Chinese New Year will most likely not be suffering blank sailings by carriers this year
Every year, the global supply chain grapples with a major disruptive event: Chinese New Year (CNY). Volumes at sea plunge as Chinese factories shut down. Carriers temporarily “blank” (cancel) sailings due to lack of outbound boxes. Importers pull cargoes forward before the holiday to ensure they have enough inventory.
CNY falls on a different date every year. Its impacts on world trade are so substantial that analysts often plot year-on-year comparisons in relation to CNY timing, not the calendar. For the second year in a row, the CNY pattern looks like it will break the mold.
The Wuhan outbreak extended the normal CNY period of blank sailings in 2020 by several weeks. The Chinese COVID outbreak essentially lengthened the traditional vacation break. This doubled the usual CNY holiday effect. The mirror-opposite scenario is taking shape in 2021. Chinese factory workers will still take their vacations, but carriers appear almost certain to blank drastically fewer sailings than usual.
Highly reduced blank sailings
China is holding its CNY celebrations from Feb. 12-26 this year.Carriers are likely having a difficult timing planning capacity management for CNY 2021. With under six weeks left, the clock is ticking
As of last Friday, carriers had announced just five blank sailings on the trans-Pacific and seven on the Asia-Europe route for the CNY period. Last year, there were 73 CNY blank sailings on those routes (excluding blanking due to the COVID outbreak). In 2019, there were 67. At present, CNY reductions are hardly visible for 2021.
CNY capacity reductions on the Asia-West Coast route for this year are currently just 2.1%. Asia-East Coast reductions are just 3.6%. In sharp contrast, the average CNY reductions in 2016-2019 were 20.4% and 19.2%, respectively. Carriers can still blank more sailings, but they would need to do so quickly. For relative capacity reductions of previous years [to] be reached, carriers would need to blank 37-41 sailings on Asia-West Coast and 12-15 sailings on Asia-East Coast.
It is clear that the carriers are currently scheduled to blank far less than in previous years. If they are to reach the level of previous years, a raft of blank sailings would have to be announced very soon.
A Maersk spokesman was asked whether the liner giant would curb CNY blank sailings this year. Maersk didn’t answer the question directly but responded, “We continue to see demand strength in North American customers as a carryover from the extended peak of 2020. We’re in close communications with them and our intention is to support their needs and those of our U.S. exporters as we approach CNY.”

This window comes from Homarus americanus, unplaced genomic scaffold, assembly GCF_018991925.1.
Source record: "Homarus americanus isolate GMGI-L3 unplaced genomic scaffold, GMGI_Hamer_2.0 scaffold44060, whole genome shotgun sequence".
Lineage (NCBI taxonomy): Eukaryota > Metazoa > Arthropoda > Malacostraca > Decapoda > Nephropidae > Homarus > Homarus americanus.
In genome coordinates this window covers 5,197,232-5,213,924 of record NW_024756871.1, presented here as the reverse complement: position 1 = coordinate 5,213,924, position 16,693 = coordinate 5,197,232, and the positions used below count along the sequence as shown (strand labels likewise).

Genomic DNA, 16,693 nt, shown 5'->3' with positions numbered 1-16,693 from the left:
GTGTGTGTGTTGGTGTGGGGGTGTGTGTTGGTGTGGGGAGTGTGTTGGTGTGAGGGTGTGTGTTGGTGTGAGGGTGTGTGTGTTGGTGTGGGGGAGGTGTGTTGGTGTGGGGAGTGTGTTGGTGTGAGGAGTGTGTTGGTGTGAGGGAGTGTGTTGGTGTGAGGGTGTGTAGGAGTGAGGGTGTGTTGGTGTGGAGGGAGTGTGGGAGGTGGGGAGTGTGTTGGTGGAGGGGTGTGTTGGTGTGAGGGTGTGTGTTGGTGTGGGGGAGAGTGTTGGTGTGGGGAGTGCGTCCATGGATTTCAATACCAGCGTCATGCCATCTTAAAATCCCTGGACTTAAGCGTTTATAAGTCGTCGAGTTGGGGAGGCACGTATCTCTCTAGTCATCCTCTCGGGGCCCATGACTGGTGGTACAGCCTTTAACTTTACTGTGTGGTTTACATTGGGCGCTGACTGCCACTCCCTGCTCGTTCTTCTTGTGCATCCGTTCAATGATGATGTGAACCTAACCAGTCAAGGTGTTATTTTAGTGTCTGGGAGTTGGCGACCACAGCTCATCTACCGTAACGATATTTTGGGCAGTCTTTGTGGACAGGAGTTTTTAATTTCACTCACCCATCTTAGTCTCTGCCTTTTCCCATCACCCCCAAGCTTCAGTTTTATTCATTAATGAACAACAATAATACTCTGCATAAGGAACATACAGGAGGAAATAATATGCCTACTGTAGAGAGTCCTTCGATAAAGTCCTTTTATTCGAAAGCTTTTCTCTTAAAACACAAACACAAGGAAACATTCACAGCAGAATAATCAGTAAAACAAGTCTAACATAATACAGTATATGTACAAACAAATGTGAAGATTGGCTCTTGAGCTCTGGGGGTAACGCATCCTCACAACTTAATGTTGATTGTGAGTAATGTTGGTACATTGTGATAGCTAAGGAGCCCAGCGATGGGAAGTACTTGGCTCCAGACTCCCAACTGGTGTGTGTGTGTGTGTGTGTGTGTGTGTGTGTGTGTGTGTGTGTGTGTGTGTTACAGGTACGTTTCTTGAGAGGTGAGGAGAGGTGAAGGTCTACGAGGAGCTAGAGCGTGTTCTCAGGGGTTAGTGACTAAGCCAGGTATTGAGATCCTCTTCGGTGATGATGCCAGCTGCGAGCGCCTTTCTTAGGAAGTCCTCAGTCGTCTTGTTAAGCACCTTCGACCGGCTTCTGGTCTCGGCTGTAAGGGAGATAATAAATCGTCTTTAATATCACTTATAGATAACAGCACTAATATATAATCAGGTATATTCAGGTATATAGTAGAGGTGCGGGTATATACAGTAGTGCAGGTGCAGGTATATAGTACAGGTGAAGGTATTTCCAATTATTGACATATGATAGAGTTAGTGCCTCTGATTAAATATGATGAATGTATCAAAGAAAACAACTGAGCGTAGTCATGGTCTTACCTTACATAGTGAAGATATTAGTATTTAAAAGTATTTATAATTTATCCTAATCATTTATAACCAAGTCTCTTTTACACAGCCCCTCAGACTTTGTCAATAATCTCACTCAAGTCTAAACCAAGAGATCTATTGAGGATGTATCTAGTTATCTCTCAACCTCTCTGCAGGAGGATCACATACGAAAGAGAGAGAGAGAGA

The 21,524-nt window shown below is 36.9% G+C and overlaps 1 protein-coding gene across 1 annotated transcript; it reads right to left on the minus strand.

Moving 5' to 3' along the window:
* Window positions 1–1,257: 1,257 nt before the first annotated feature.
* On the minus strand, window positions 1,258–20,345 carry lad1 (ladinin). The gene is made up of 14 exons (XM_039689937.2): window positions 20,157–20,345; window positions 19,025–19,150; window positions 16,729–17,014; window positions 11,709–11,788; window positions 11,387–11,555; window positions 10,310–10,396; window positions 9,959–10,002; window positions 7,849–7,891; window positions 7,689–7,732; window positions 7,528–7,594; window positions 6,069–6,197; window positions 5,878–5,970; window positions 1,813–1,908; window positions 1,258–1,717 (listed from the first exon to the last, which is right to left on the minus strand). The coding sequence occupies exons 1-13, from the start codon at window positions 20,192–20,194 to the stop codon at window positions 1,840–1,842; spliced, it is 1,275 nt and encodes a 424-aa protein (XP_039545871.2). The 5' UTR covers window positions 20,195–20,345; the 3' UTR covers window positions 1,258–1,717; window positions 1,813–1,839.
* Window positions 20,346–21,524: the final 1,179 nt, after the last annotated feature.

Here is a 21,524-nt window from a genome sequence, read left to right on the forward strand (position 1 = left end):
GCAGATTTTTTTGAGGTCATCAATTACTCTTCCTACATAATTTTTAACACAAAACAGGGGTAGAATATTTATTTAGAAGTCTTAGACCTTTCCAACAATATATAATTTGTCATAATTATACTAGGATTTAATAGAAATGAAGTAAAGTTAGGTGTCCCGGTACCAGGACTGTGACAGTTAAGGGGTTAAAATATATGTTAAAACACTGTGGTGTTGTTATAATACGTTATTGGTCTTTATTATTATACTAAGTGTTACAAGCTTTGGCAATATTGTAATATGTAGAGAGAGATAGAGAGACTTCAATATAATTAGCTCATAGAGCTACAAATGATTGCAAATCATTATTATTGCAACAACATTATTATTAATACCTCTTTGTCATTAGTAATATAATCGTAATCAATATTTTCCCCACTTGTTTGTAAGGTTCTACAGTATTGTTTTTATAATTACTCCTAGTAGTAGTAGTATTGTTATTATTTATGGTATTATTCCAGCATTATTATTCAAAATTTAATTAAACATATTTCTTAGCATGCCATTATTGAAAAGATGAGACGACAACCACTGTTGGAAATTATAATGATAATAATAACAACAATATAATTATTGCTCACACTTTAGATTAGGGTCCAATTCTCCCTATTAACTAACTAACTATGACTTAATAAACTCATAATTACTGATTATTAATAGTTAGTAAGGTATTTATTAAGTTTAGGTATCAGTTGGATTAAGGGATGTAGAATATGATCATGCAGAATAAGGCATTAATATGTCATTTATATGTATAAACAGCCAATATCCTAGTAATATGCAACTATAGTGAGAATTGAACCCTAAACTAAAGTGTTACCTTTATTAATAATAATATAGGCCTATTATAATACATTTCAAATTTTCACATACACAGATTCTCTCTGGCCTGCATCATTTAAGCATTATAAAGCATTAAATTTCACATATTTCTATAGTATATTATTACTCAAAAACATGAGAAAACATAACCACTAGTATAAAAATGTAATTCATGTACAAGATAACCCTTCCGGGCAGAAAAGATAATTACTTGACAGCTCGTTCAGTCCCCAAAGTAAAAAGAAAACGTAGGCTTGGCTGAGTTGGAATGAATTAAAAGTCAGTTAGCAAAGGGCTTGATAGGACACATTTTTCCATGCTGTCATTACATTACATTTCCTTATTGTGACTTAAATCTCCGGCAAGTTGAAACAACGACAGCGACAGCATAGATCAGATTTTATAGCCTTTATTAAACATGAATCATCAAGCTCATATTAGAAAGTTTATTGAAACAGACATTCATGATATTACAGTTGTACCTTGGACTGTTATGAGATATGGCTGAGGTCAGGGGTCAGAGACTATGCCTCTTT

Advantage/Disadvantage of 2021 CNY pattern
Chinese exporters are facing unprecedented delays in getting their goods to sea. A sharp reduction in CNY voyage cancellations should help clear cargo logjams on the Asia side.
As a starting point, this is good. Either demand continues to be strong, in which case the capacity is certainly needed. Or demand sees the usual seasonal slowdown, in which case this will be a big help in alleviating the capacity bottlenecks. Carriers have announced far fewer than normal blanked sailings around the CNY lull.
This may indicate they will use that time to help relieve the empty container imbalance. But it’s not all good news. A normal level of CNY voyage cancellations would have helped ports in Los Angeles and Long Beach clear the queue of ships at anchorage in San Pedro Bay. There are 33 container ships at anchorage as of Monday. Given the import surge that has been ongoing since summer, people expected a reduction in Lunar New Year blank sailings. Ports have been in touch with carriers about this and are working with stakeholders to manage the increased volume.
Carriers’ decision to not blank nearly as many CNY sailings is an ominous sign. It means the problem is probably at least two times worse than imagined.
Increasing regulatory risk
Another reason carriers are highly unlikely to slash CNY services to the usual extent involves regulation. Freight rates are historically high and have already caught regulators’ attention. The Federal Maritime Commission is monitoring carriers’ blank-sailing actions and increased carrier reporting requirements in late November.
The European Shippers’ Council and European Freight Forwarders Association sent a joint letter to the European Commission on Monday alleging that carriers are violating contracts and “unilaterally setting rates far in excess of those agreed in contracts.” In its initial public offering (IPO) registration, the carrier ZIM disclosed that two of its subsidiaries “became involved in two separate industry-related investigations regarding competition law issues.”
It also disclosed that “a claim was filed against the company, together with other carriers operating in that jurisdiction, regarding commercial issues. The involved carriers jointly responded to the claim.” ZIM did not disclose the jurisdiction or the nature of the claim. It is still theoretically possible that carriers could blank their usual number of CNY sailings. But to do so, they would need to announce a very large number of sailing cancellations in the next few weeks — at the very time rates are historically high.
That in itself would not look good to regulators. And if carriers went ahead with their usual blanking strategy and rates in the CNY period stayed high or rose further, it would look even worse.
Copyrights Freightwaves/Mr Gregg Miller
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